IAS Gyan

Daily News Analysis


5th January, 2024 Economy


Copyright infringement not intended

Picture Courtesy: THE HINDU

Context: The Union Finance Ministry recently responded to the International Monetary Fund's (IMF) scenario-based assessment, which warned of the potential for India's government debt to reach 100% of GDP by 2027-28 under adverse circumstances.

IMF's Assessment

  • Medium-term Consolidation Efforts: The IMF's Directors had recommended "ambitious medium-term consolidation efforts" due to India's elevated public debt levels and contingent liability risks.
  • Scenario-Based Assessment: The IMF presented a scenario where, under extreme conditions like a once-in-a-century event (such as the COVID-19 pandemic), India's general government debt could reach 100% of the debt-to-GDP ratio by 2027-28.

Finance Ministry's Response

  • Clarification of Factual Position: The Finance Ministry emphasized that certain presumptions and interpretations about India's indebtedness levels are based on possible scenarios, which do not accurately reflect the factual position.
  • Comparison with Other Countries: The Ministry highlighted that similar IMF reports for other countries show much higher extreme scenarios. For instance, the U.S., U.K., and China could face debt-to-GDP ratios of 160%, 140%, and 200%, respectively, under adverse shocks.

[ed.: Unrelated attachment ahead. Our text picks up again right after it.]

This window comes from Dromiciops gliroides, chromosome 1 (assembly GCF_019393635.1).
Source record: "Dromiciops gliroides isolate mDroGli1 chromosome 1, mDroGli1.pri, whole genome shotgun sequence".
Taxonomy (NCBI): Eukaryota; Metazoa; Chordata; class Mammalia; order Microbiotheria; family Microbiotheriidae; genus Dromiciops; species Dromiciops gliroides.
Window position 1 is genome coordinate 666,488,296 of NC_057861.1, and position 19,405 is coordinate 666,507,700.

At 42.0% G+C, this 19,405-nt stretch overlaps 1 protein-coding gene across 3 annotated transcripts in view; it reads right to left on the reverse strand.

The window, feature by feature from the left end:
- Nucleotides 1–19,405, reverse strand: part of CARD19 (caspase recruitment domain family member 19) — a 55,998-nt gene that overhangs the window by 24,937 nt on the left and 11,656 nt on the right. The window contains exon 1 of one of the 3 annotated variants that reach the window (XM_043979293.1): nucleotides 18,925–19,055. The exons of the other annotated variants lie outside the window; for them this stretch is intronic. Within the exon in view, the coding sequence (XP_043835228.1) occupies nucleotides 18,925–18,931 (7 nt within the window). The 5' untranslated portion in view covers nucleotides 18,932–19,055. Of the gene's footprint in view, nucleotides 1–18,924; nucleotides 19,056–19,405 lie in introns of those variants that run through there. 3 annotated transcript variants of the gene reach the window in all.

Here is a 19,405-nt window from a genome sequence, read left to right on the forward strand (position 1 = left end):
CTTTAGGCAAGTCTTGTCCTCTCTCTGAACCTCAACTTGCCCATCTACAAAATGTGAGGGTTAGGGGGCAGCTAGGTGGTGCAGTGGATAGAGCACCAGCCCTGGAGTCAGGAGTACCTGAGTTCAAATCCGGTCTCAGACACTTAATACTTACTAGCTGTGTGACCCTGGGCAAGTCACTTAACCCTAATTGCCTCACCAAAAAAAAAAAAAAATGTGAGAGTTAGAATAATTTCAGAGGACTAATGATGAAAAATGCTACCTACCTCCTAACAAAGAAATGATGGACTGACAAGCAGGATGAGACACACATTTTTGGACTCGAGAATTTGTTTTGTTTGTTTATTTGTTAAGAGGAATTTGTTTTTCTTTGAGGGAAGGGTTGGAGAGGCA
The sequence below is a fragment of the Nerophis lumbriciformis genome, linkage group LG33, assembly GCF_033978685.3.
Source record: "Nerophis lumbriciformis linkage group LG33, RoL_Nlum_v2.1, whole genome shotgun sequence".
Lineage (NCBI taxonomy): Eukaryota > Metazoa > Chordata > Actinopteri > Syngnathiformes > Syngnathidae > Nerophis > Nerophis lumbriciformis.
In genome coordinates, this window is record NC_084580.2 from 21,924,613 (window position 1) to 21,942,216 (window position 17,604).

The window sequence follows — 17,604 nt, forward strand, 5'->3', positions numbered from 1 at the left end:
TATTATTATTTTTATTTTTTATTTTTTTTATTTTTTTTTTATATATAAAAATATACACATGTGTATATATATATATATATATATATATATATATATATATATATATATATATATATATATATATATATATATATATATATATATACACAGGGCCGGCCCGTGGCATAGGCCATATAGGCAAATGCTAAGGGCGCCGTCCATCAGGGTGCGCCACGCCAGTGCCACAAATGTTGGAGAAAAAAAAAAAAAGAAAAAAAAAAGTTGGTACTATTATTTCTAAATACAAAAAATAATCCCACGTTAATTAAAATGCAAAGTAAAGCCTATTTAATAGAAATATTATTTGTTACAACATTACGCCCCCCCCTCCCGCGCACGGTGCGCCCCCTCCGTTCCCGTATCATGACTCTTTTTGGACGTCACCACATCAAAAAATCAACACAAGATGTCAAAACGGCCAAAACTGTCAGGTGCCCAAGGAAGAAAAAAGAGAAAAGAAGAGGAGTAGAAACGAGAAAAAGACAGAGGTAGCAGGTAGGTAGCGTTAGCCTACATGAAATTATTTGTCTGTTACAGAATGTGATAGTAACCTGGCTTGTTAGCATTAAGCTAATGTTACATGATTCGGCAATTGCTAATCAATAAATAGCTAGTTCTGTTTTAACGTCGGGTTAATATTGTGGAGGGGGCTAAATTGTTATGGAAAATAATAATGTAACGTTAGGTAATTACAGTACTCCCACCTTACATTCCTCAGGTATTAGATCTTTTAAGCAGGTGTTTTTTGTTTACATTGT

• Relative Performance: The Ministry shared a cross-country comparison, asserting that India's general government debt had decreased from about 88% in 2020-21 to around 81% in 2022-23. It emphasized that India has done relatively well and is still below the debt level of 2002.
  • Worst-Case Scenario: The Ministry clarified that the IMF's assessment talks about a worst-case scenario, not a definitive outcome. It pointed out that the same report indicates the possibility of the debt-to-GDP ratio declining to below 70% under favourable circumstances.
  • Global Shocks: The statement acknowledged that the shocks experienced by India in this century were global in nature (global financial crisis, Taper Tantrum, COVID-19, Russia-Ukraine War), affecting the global economy. Therefore, any adverse global shock is expected to impact economies universally.


  • The Finance Ministry's response aims to provide context and clarification regarding the IMF's scenario-based assessment. By emphasizing the extreme nature of the scenario and comparing India's situation with other countries, the Ministry seeks to prevent misinterpretation and assure stakeholders that the mentioned debt level is a worst-case possibility, not a predetermined outcome. It also underscores India's relative fiscal performance in the global context.


Q.  How is India managing the challenges posed by its increasing national debt, and what strategies are being considered to address this issue in the long term?